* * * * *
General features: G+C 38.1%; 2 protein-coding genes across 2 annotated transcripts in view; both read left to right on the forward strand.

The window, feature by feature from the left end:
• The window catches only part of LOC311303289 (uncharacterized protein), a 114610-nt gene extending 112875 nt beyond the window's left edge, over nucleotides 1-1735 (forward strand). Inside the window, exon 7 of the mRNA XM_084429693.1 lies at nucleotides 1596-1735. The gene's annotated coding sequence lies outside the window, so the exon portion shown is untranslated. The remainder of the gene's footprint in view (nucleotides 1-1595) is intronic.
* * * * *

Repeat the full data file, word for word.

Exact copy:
General features: G+C 38.1%; 2 protein-coding genes across 2 annotated transcripts in view; both read left to right on the forward strand.

The window, feature by feature from the left end:
• The window catches only part of LOC311303289 (uncharacterized protein), a 114610-nt gene extending 112875 nt beyond the window's left edge, over nucleotides 1-1735 (forward strand). Inside the window, exon 7 of the mRNA XM_084429693.1 lies at nucleotides 1596-1735. The gene's annotated coding sequence lies outside the window, so the exon portion shown is untranslated. The remainder of the gene's footprint in view (nucleotides 1-1595) is intronic.